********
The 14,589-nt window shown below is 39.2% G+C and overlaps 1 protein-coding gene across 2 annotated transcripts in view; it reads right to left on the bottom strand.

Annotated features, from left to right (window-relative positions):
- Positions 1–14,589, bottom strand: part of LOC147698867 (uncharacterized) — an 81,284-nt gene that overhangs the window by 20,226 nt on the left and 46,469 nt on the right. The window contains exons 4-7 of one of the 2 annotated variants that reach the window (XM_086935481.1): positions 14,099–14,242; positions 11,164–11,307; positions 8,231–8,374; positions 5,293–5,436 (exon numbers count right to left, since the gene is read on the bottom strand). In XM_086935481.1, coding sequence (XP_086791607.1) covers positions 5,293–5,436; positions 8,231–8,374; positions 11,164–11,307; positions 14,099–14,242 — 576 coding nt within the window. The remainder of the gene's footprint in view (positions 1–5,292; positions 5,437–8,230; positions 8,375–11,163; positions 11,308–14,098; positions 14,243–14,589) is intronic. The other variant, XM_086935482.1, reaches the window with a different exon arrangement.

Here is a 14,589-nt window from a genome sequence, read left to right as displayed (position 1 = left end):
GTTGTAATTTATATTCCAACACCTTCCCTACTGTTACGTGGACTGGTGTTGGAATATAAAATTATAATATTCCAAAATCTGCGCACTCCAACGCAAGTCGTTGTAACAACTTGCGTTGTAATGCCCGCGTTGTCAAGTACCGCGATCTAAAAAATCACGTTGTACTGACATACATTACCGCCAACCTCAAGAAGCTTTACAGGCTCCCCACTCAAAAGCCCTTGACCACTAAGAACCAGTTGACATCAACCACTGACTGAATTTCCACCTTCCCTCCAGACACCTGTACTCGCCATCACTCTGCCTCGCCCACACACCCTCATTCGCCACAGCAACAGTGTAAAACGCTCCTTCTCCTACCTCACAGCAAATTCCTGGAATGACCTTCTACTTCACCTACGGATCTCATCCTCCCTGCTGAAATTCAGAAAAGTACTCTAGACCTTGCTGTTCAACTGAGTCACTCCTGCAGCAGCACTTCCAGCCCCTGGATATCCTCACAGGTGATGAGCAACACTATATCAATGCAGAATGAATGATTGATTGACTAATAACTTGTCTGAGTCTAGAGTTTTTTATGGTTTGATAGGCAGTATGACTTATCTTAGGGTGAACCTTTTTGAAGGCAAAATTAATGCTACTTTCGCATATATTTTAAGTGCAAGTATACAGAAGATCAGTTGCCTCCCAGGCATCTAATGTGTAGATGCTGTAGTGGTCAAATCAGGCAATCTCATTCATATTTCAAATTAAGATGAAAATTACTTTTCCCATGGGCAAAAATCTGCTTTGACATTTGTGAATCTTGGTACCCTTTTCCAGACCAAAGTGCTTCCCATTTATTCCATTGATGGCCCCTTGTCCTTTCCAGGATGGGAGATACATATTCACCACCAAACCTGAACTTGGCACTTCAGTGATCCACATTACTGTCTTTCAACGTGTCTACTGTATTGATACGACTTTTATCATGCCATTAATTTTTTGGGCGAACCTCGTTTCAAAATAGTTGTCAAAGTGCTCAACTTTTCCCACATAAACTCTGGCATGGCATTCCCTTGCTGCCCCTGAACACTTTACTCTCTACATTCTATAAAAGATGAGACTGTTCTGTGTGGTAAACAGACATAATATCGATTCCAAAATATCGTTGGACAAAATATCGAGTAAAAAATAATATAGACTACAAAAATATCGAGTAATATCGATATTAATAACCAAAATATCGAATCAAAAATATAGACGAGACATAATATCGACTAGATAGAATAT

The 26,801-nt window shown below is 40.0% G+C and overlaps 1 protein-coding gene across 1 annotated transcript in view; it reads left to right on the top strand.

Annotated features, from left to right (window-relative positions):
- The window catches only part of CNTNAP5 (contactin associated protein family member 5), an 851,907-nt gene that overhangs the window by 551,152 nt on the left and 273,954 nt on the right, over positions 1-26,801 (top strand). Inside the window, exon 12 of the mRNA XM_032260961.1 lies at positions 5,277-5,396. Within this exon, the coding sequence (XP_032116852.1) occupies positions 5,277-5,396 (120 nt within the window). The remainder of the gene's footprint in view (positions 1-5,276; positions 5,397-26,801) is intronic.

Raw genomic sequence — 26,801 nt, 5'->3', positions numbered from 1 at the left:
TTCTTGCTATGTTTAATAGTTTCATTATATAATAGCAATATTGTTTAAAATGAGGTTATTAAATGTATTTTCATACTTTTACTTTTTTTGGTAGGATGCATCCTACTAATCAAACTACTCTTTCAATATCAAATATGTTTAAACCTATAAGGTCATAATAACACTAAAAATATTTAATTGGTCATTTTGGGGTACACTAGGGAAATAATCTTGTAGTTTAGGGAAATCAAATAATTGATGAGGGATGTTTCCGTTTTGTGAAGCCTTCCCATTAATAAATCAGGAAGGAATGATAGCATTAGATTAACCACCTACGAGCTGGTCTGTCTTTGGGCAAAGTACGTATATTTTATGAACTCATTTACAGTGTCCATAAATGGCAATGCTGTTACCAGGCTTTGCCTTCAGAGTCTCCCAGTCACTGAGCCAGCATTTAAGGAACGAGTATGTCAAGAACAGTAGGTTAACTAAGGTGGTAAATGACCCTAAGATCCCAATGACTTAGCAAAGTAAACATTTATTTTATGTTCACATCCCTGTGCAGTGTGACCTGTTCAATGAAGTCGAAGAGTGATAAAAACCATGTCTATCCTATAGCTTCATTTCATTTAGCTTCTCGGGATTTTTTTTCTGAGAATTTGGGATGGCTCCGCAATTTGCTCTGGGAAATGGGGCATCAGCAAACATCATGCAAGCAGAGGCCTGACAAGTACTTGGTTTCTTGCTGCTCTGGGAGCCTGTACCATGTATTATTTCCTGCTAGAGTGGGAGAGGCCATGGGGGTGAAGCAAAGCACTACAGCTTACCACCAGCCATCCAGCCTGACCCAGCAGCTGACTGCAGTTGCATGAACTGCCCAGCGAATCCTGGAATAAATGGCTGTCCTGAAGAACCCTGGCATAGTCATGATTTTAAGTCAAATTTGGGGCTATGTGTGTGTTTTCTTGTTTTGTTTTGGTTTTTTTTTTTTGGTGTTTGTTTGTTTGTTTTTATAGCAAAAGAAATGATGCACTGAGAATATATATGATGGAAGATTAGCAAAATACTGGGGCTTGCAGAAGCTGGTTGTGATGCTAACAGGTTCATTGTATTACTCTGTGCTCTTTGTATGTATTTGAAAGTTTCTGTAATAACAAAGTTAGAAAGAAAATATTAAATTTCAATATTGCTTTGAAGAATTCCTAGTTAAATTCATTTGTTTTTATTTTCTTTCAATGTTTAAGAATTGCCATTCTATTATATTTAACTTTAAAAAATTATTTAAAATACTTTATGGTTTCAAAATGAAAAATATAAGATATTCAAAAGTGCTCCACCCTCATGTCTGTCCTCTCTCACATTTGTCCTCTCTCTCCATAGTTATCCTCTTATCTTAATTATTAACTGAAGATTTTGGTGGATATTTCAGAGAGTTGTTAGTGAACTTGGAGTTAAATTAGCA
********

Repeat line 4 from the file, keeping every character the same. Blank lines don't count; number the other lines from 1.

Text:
Here is a 14,589-nt window from a genome sequence, read left to right as displayed (position 1 = left end):